There’s also a shortage of truck drivers to get the supplies builders need from mills and manufacturers to market, Kujawa said.
“I used to have a full head of hair and it used to be blond. I’ve been pulling it out and having a lot of sleepless nights,” he said. “Fortunately for me, I have a couple different locations that I deal with, so I can shift back and forth to deal with inventory challenges.”
Lack of supply coupled with a surge in demand has sent the price of framing lumber to record highs. It peaked at $1,514 per 1,000 board feet on May 20, according to the Fastmarkets Random Lengths, a trade publication that tracks lumber prices. That’s up from $427 on that date in 2020, although the price had fallen to $866.90 by June 21.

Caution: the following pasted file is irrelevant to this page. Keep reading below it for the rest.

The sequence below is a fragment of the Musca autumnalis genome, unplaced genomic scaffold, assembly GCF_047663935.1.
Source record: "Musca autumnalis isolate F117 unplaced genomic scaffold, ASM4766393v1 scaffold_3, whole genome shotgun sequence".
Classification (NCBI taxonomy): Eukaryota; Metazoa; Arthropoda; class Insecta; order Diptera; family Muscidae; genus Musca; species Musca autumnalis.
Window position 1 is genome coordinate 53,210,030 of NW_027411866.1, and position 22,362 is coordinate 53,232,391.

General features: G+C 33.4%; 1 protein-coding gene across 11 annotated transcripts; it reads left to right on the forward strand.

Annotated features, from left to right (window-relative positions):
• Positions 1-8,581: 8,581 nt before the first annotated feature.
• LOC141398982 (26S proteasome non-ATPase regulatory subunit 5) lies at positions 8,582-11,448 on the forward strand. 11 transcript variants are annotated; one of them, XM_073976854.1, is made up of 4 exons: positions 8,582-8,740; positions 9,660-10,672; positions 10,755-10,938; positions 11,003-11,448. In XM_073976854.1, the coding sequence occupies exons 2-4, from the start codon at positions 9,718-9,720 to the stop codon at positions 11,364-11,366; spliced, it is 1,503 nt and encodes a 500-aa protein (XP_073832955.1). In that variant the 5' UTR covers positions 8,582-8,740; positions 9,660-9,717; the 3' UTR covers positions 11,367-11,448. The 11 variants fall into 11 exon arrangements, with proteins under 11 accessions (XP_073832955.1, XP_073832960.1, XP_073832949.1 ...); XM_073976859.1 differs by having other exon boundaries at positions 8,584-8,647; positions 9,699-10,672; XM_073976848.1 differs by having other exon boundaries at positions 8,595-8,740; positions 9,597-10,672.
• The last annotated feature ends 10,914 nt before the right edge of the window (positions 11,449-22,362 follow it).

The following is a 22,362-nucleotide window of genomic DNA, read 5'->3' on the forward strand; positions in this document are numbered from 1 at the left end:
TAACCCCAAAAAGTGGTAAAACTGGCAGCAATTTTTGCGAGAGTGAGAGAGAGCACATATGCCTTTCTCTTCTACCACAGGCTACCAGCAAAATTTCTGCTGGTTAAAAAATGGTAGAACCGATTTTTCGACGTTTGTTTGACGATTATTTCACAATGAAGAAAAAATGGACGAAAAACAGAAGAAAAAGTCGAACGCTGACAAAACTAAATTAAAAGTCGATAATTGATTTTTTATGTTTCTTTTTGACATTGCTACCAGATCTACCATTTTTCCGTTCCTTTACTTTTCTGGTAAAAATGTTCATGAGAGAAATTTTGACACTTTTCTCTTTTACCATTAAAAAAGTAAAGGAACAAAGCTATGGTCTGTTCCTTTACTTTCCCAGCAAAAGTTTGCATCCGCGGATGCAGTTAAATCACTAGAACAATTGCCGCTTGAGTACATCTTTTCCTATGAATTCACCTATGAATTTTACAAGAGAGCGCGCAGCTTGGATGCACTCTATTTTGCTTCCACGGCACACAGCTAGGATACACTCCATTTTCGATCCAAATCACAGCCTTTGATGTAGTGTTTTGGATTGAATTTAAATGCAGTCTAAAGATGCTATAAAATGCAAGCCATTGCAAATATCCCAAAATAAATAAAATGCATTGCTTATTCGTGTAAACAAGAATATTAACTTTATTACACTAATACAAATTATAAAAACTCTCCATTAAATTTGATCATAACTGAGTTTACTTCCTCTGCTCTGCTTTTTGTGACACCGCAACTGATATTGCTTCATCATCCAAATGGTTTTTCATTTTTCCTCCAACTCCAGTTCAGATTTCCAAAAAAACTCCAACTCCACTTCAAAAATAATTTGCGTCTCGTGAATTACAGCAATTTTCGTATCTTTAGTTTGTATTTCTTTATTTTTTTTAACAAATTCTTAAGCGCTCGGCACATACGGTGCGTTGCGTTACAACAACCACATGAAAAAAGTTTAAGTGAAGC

“We’ve never seen prices like this before,” said the publication’s editor Shawn Church.
Those increases are reflected in the price of a new house. The median was $372,400 for a new, single-family home house in April, according to the latest U.S. Census Bureau figures. In April 2020, it was $310,000.
“That’s a $62,000 increase, but you can’t attribute all of that to lumber,” Church said. “It’s about half of that increased cost.”
Builders are also having trouble getting everything from drywall to garage doors and windows. Prices for those have increased as well, said Craig Toalson, CEO of the Home Builders Association of Virginia.